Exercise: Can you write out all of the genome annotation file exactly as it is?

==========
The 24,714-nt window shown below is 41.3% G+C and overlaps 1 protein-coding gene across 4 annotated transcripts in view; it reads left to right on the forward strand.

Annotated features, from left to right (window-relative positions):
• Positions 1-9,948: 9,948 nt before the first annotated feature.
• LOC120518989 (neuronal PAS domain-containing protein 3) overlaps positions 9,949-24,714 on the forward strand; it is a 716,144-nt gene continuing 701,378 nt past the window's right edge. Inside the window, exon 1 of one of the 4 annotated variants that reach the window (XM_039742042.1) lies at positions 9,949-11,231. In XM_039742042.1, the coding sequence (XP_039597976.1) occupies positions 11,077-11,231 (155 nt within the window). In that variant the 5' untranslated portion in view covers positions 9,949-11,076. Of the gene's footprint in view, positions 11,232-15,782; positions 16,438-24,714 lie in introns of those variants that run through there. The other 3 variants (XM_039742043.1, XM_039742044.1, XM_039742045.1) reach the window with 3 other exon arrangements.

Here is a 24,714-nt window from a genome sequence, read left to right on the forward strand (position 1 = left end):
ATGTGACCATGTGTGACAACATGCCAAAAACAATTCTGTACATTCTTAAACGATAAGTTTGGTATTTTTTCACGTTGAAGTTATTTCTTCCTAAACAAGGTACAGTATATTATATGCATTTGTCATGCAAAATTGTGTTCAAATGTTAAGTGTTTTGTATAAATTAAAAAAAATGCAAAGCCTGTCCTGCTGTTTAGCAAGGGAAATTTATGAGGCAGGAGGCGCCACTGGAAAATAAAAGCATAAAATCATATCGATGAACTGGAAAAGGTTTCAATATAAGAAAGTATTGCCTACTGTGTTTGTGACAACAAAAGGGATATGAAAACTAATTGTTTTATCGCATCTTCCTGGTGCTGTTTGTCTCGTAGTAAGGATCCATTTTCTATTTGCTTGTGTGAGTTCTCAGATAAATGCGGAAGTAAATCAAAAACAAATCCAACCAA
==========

The 24,714-nt window shown below is 41.3% G+C and overlaps 1 protein-coding gene across 4 annotated transcripts in view; it reads left to right on the forward strand.

Annotated features, from left to right (window-relative positions):
• Positions 1-9,948: 9,948 nt before the first annotated feature.
• LOC120518989 (neuronal PAS domain-containing protein 3) overlaps positions 9,949-24,714 on the forward strand; it is a 716,144-nt gene continuing 701,378 nt past the window's right edge. Inside the window, exon 1 of one of the 4 annotated variants that reach the window (XM_039742042.1) lies at positions 9,949-11,231. In XM_039742042.1, the coding sequence (XP_039597976.1) occupies positions 11,077-11,231 (155 nt within the window). In that variant the 5' untranslated portion in view covers positions 9,949-11,076. Of the gene's footprint in view, positions 11,232-15,782; positions 16,438-24,714 lie in introns of those variants that run through there. The other 3 variants (XM_039742043.1, XM_039742044.1, XM_039742045.1) reach the window with 3 other exon arrangements.

Here is a 24,714-nt window from a genome sequence, read left to right on the forward strand (position 1 = left end):
ATGTGACCATGTGTGACAACATGCCAAAAACAATTCTGTACATTCTTAAACGATAAGTTTGGTATTTTTTCACGTTGAAGTTATTTCTTCCTAAACAAGGTACAGTATATTATATGCATTTGTCATGCAAAATTGTGTTCAAATGTTAAGTGTTTTGTATAAATTAAAAAAAATGCAAAGCCTGTCCTGCTGTTTAGCAAGGGAAATTTATGAGGCAGGAGGCGCCACTGGAAAATAAAAGCATAAAATCATATCGATGAACTGGAAAAGGTTTCAATATAAGAAAGTATTGCCTACTGTGTTTGTGACAACAAAAGGGATATGAAAACTAATTGTTTTATCGCATCTTCCTGGTGCTGTTTGTCTCGTAGTAAGGATCCATTTTCTATTTGCTTGTGTGAGTTCTCAGATAAATGCGGAAGTAAATCAAAAACAAATCCAACCAA